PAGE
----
by Kayla G.
Montana has had a tumultuous relationship with marijuana in recent years. In 2004, use of medical marijuana was legalized in the state only to have a large portion of those laws rolled back in 2011. More recently, petitioners have rallied to expand the availability of medical marijuana in the state only to be met with more resistance.
Currently, restrictive laws prevent Montana’s medical marijuana providers from offering the medicine to more than 3 people each. This greatly limits the number of patients in the state that can gain access to medical marijuana and, to the more than 30,000 people who signed a petition to abolish this restriction, it seems downright ridiculous. If this restriction is enforced as it is scheduled to be starting this August, more than 12,000 patients will lose their access to medical marijuana. This matter was taken to the Supreme Court to be overturned, but Monday they refused to hear the appeal, letting stand the 2011 restrictions designed to suffocate the medical marijuana industry in Montana.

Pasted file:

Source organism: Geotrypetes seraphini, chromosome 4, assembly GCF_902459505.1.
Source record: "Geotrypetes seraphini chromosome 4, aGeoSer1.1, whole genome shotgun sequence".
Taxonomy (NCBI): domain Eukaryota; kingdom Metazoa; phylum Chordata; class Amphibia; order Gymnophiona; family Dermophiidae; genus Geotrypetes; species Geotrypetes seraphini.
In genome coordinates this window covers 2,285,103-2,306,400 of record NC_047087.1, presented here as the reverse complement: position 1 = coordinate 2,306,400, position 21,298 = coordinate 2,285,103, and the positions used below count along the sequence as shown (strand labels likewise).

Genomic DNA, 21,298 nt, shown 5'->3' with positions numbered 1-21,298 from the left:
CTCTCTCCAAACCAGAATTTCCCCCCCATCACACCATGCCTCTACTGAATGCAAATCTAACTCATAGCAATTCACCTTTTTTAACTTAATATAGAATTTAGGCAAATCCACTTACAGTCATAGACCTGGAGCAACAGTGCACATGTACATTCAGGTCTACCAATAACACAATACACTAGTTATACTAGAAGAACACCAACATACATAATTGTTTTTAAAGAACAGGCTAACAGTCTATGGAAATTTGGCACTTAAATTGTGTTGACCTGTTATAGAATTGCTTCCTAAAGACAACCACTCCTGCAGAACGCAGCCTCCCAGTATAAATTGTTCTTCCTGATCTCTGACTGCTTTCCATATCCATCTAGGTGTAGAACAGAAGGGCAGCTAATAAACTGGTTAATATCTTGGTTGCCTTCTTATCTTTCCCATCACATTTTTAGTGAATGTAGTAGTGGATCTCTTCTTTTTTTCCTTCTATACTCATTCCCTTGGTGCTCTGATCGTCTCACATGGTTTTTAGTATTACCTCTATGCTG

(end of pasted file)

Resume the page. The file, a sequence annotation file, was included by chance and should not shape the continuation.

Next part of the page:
Now medical marijuana advocates have one hope for relief left in the form of I-182. The proposed initiative, which has garnered the same amount of signatures in 60 days that it took the opposing initiative 8 months to gather, seeks to expand the availability of medical marijuana throughout the state, impose reasonable regulations for dispensaries, and allow easy access to medical marijuana for the people who really need it.
An opposing initiative is also circulating that would overturn the citizens’ initiative of 2004 and prohibit medical marijuana entirely. If both initiatives collect enough signatures, they could both appear on the ballot this November. This would be unprecedented and officials say they have no idea how to proceed if too competing initiatives are both approved by voters. It would be a very interesting and confusing time to say the least.
But professional polls seem to show that the will of the people leans more toward expanding access to medical marijuana rather than eliminating it entirely, so it’s unlikely that both initiatives will be passed. I-182 would certainly make the medical marijuana industry in Montana safer, more accessible, more regulated, and more profitable while the opposing initiative, I-176 would serve only to punish sick people undergoing things like cancer treatment and hospice care that we should be protecting.